NOT FOR PUBLICATION IN WEST'S HAWAII REPORTS AND PACIFIC REPORTER
APPEAL FROM THE CIRCUIT COURT OF THE FIRST CIRCUIT (CR. NO. 10-1-1934)
On the briefs:
Emmanuel V. Tipon, for Defendant-Appellant.
Brandon H. Ito, Deputy, Prosecuting Attorney, City and County of Honolulu, for Plaintiff-Appellee.
Nakamura, C.J., Fujise and Ginoza, JJ.
SUMMARY DISPOSITION ORDER
Defendant-Appellant Ilona K. Miller (Miller) appeals from the Judgment of Conviction and Probation Sentence, entered on October 5, 2011 in the Circuit Court of the First Circuit (Circuit Court).
Miller was convicted of Promoting a Dangerous Drug in the Third Degree, in violation of Hawaii Revised Statutes (HRS) § 712-1243 (Supp. 2012) .
On appeal, Miller claims (1) plain error where the deputy prosecuting attorney (DPA) made remarks during closing argument and on rebuttal that constituted prosecutorial misconduct and (2) there was insufficient evidence to support her conviction.
Upon careful review of the record and the briefs submitted by the parties and having given due consideration to the arguments advanced and the issues raised by the parties, we resolve Miller's points of error as follows:
(1) When the DPA's initial comments are viewed in context, his comments to the jury during closing argument related to the law with respect to possession of any dangerous drug "in any amount." When taken in context, the comments concerned the possibility of jury nullification with respect to the quantity of drugs necessary under the law, in light of the evidence establishing that the baggie possessed by Miller contained only 0.012 grams of methamphetamine. Miller's argument that the DPA admonished the jury that they had a duty to convict Miller is not supported by the record when the comments are viewed in their proper context.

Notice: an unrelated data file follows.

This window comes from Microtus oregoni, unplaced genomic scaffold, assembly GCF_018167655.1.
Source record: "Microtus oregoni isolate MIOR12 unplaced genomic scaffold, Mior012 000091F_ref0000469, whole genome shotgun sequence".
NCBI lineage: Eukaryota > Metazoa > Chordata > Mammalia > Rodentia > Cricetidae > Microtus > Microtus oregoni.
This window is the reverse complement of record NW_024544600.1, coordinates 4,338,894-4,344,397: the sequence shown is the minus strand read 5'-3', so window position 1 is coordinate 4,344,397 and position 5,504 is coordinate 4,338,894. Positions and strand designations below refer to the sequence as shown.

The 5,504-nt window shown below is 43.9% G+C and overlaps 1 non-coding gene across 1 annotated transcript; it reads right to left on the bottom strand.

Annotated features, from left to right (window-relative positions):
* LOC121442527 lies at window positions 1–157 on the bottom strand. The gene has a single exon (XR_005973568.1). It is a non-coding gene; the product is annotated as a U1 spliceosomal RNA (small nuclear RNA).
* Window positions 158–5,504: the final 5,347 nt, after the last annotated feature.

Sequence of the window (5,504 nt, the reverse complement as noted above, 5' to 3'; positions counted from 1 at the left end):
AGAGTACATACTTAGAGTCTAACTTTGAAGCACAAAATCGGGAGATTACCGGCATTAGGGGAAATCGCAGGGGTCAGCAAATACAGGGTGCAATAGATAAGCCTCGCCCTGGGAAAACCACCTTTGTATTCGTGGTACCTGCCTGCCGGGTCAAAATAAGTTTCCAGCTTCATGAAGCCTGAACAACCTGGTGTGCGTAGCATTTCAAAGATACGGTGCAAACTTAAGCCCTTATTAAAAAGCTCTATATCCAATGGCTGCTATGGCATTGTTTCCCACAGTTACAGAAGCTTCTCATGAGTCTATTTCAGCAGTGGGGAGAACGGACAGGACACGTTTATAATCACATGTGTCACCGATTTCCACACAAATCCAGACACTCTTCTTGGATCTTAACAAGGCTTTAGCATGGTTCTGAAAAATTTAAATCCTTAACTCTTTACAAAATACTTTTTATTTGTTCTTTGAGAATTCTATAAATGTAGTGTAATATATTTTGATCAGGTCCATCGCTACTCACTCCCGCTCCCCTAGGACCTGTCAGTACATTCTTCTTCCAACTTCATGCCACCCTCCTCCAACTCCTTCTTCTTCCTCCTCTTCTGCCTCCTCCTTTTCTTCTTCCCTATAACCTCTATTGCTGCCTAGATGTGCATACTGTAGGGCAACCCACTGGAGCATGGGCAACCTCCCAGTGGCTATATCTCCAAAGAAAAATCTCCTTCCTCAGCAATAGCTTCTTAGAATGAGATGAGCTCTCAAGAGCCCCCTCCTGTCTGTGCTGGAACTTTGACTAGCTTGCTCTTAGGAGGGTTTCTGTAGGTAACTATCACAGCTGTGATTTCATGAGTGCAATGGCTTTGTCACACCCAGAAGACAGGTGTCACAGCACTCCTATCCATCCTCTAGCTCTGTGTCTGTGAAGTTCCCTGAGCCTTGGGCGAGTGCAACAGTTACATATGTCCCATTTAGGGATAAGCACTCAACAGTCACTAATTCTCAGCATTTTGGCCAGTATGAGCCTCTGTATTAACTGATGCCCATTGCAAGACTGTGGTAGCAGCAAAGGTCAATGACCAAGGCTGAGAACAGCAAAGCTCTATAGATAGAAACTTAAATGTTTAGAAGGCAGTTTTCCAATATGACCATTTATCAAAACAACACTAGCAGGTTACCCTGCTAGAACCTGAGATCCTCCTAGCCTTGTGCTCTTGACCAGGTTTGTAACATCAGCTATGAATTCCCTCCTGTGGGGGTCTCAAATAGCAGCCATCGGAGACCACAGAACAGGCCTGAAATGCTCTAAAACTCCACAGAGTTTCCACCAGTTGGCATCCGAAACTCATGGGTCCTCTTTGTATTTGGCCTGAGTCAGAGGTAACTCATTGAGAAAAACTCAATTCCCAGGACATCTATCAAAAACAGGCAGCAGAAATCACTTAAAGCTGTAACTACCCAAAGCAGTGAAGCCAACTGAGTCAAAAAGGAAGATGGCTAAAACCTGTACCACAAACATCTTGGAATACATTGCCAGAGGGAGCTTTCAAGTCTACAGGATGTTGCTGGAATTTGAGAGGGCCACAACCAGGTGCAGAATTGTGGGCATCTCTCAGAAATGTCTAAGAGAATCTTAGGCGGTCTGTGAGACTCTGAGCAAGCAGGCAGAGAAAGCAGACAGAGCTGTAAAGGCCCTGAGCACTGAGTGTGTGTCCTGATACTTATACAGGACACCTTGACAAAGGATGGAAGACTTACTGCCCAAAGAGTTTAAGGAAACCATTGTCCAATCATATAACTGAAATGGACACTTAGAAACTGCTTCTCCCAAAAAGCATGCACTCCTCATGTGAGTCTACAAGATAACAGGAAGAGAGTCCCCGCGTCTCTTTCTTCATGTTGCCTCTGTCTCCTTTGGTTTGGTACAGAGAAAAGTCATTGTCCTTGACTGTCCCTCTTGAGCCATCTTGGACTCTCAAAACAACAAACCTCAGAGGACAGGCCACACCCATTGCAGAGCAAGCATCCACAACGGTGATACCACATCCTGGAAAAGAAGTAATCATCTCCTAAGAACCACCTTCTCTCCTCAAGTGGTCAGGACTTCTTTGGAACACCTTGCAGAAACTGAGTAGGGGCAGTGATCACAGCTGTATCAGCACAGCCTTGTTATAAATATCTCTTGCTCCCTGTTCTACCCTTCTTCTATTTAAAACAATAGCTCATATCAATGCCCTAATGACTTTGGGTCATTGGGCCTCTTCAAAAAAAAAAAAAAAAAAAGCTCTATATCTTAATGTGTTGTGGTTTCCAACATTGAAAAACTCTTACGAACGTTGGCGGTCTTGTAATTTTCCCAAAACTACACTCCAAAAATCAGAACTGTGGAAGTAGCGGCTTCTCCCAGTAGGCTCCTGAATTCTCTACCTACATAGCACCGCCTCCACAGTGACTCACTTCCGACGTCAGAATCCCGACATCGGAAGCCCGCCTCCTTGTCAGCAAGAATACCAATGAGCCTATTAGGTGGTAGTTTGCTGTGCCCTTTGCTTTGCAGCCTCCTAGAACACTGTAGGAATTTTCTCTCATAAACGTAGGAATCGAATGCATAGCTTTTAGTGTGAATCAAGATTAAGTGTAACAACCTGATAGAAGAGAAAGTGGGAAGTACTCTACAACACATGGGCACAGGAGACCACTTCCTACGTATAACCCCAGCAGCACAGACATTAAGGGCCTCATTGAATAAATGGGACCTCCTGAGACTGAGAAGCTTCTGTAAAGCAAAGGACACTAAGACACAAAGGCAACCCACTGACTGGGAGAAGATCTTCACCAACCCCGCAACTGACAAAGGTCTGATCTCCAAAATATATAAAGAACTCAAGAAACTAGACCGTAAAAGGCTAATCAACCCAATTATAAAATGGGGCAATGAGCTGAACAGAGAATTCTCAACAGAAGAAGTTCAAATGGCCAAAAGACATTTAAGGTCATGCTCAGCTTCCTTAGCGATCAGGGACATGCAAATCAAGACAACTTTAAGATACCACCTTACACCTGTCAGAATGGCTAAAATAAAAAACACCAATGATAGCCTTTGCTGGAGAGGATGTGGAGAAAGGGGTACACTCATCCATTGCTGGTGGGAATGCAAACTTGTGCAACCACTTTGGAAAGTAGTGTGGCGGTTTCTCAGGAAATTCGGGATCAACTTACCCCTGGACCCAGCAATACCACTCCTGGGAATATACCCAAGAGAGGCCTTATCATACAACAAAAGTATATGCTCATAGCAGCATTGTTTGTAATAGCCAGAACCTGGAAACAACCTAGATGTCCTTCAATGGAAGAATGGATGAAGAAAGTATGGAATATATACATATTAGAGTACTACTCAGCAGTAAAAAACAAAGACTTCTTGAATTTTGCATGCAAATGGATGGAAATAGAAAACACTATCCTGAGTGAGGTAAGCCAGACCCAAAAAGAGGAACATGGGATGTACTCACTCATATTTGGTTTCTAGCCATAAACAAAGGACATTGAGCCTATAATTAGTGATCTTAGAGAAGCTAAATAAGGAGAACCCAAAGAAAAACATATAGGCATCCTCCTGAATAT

In State v. Hatori, 92 Hawai'i 217, 220, 990 P.2d 115, 118 (App. 1999), a defendant contended that a jury nullification instruction should have been given and objected on appeal to a prosecutor's comment in summation that "after being selected as a juror in this case, all of you swore that you would follow the law." This court stated:
On balance we are persuaded by the position adhered to by most jurisdictions. Therefore, we conclude that Defendant had no substantial right to an instruction informing the jury of jury nullification or to the deletion of an instruction informing the jurors that they were to follow the law as given them by the court. It follows that the prosecutor's comments did not infringe on any of Defendant's substantive rights. We conclude that plain error was not committed by the court.
Id. at 224, 990 P.2d at 122; see also United States v. Perez, 86 F.3d 735 (7th Cir. 1996) (jury nullification is not a ...